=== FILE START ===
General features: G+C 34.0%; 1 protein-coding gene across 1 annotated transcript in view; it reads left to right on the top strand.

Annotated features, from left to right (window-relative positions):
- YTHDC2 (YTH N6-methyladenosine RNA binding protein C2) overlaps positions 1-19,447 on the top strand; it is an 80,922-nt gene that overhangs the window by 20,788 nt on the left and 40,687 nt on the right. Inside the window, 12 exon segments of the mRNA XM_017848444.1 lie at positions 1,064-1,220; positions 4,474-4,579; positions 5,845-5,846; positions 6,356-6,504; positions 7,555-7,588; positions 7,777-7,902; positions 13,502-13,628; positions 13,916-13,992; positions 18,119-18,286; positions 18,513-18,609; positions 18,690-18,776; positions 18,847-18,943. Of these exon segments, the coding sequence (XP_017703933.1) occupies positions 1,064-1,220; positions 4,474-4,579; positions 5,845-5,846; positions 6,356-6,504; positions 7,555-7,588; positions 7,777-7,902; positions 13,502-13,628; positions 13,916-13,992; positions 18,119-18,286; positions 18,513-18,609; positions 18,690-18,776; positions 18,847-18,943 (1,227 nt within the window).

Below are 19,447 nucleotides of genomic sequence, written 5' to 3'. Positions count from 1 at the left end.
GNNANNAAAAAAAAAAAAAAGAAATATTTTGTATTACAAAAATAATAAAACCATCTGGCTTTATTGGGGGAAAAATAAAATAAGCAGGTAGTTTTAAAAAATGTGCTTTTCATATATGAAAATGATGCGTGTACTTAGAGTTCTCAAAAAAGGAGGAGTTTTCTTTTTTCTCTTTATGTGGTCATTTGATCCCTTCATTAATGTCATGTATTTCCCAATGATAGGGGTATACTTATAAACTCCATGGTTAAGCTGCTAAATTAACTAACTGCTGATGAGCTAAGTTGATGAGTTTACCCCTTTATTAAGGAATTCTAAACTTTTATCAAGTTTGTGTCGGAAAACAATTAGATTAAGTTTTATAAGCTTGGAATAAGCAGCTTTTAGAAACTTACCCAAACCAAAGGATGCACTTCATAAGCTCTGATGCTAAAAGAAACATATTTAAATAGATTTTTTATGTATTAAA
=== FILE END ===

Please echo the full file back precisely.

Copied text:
General features: G+C 34.0%; 1 protein-coding gene across 1 annotated transcript in view; it reads left to right on the top strand.

Annotated features, from left to right (window-relative positions):
- YTHDC2 (YTH N6-methyladenosine RNA binding protein C2) overlaps positions 1-19,447 on the top strand; it is an 80,922-nt gene that overhangs the window by 20,788 nt on the left and 40,687 nt on the right. Inside the window, 12 exon segments of the mRNA XM_017848444.1 lie at positions 1,064-1,220; positions 4,474-4,579; positions 5,845-5,846; positions 6,356-6,504; positions 7,555-7,588; positions 7,777-7,902; positions 13,502-13,628; positions 13,916-13,992; positions 18,119-18,286; positions 18,513-18,609; positions 18,690-18,776; positions 18,847-18,943. Of these exon segments, the coding sequence (XP_017703933.1) occupies positions 1,064-1,220; positions 4,474-4,579; positions 5,845-5,846; positions 6,356-6,504; positions 7,555-7,588; positions 7,777-7,902; positions 13,502-13,628; positions 13,916-13,992; positions 18,119-18,286; positions 18,513-18,609; positions 18,690-18,776; positions 18,847-18,943 (1,227 nt within the window).

Below are 19,447 nucleotides of genomic sequence, written 5' to 3'. Positions count from 1 at the left end.
GNNANNAAAAAAAAAAAAAAGAAATATTTTGTATTACAAAAATAATAAAACCATCTGGCTTTATTGGGGGAAAAATAAAATAAGCAGGTAGTTTTAAAAAATGTGCTTTTCATATATGAAAATGATGCGTGTACTTAGAGTTCTCAAAAAAGGAGGAGTTTTCTTTTTTCTCTTTATGTGGTCATTTGATCCCTTCATTAATGTCATGTATTTCCCAATGATAGGGGTATACTTATAAACTCCATGGTTAAGCTGCTAAATTAACTAACTGCTGATGAGCTAAGTTGATGAGTTTACCCCTTTATTAAGGAATTCTAAACTTTTATCAAGTTTGTGTCGGAAAACAATTAGATTAAGTTTTATAAGCTTGGAATAAGCAGCTTTTAGAAACTTACCCAAACCAAAGGATGCACTTCATAAGCTCTGATGCTAAAAGAAACATATTTAAATAGATTTTTTATGTATTAAA